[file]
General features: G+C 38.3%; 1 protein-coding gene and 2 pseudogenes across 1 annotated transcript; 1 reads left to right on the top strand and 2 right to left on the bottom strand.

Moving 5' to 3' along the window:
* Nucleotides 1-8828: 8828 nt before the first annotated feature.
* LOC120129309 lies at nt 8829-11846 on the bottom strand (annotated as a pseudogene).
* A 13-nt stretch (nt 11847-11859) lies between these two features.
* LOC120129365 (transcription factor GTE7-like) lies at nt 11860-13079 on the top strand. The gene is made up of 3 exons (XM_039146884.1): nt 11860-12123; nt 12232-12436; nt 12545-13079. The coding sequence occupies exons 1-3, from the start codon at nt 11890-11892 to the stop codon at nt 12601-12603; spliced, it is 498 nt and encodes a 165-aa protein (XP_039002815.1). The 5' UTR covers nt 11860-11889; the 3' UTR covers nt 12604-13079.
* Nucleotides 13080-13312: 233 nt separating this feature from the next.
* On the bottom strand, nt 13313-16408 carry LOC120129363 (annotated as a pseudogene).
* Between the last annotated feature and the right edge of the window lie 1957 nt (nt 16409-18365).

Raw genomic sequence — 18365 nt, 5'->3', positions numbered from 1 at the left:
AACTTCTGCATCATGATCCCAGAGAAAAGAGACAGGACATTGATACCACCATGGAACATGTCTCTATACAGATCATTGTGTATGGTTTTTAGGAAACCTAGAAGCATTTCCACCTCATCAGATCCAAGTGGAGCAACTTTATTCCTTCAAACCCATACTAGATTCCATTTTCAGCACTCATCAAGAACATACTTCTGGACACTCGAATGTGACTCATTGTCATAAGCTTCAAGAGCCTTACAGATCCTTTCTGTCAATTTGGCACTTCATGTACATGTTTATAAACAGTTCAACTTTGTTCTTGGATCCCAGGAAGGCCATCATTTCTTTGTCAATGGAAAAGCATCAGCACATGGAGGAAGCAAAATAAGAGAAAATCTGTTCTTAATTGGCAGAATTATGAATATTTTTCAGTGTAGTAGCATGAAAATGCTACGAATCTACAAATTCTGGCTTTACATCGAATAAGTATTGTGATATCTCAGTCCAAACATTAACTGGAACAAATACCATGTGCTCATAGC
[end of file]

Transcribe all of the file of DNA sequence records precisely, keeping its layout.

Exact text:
General features: G+C 38.3%; 1 protein-coding gene and 2 pseudogenes across 1 annotated transcript; 1 reads left to right on the top strand and 2 right to left on the bottom strand.

Moving 5' to 3' along the window:
* Nucleotides 1-8828: 8828 nt before the first annotated feature.
* LOC120129309 lies at nt 8829-11846 on the bottom strand (annotated as a pseudogene).
* A 13-nt stretch (nt 11847-11859) lies between these two features.
* LOC120129365 (transcription factor GTE7-like) lies at nt 11860-13079 on the top strand. The gene is made up of 3 exons (XM_039146884.1): nt 11860-12123; nt 12232-12436; nt 12545-13079. The coding sequence occupies exons 1-3, from the start codon at nt 11890-11892 to the stop codon at nt 12601-12603; spliced, it is 498 nt and encodes a 165-aa protein (XP_039002815.1). The 5' UTR covers nt 11860-11889; the 3' UTR covers nt 12604-13079.
* Nucleotides 13080-13312: 233 nt separating this feature from the next.
* On the bottom strand, nt 13313-16408 carry LOC120129363 (annotated as a pseudogene).
* Between the last annotated feature and the right edge of the window lie 1957 nt (nt 16409-18365).

Raw genomic sequence — 18365 nt, 5'->3', positions numbered from 1 at the left:
AACTTCTGCATCATGATCCCAGAGAAAAGAGACAGGACATTGATACCACCATGGAACATGTCTCTATACAGATCATTGTGTATGGTTTTTAGGAAACCTAGAAGCATTTCCACCTCATCAGATCCAAGTGGAGCAACTTTATTCCTTCAAACCCATACTAGATTCCATTTTCAGCACTCATCAAGAACATACTTCTGGACACTCGAATGTGACTCATTGTCATAAGCTTCAAGAGCCTTACAGATCCTTTCTGTCAATTTGGCACTTCATGTACATGTTTATAAACAGTTCAACTTTGTTCTTGGATCCCAGGAAGGCCATCATTTCTTTGTCAATGGAAAAGCATCAGCACATGGAGGAAGCAAAATAAGAGAAAATCTGTTCTTAATTGGCAGAATTATGAATATTTTTCAGTGTAGTAGCATGAAAATGCTACGAATCTACAAATTCTGGCTTTACATCGAATAAGTATTGTGATATCTCAGTCCAAACATTAACTGGAACAAATACCATGTGCTCATAGC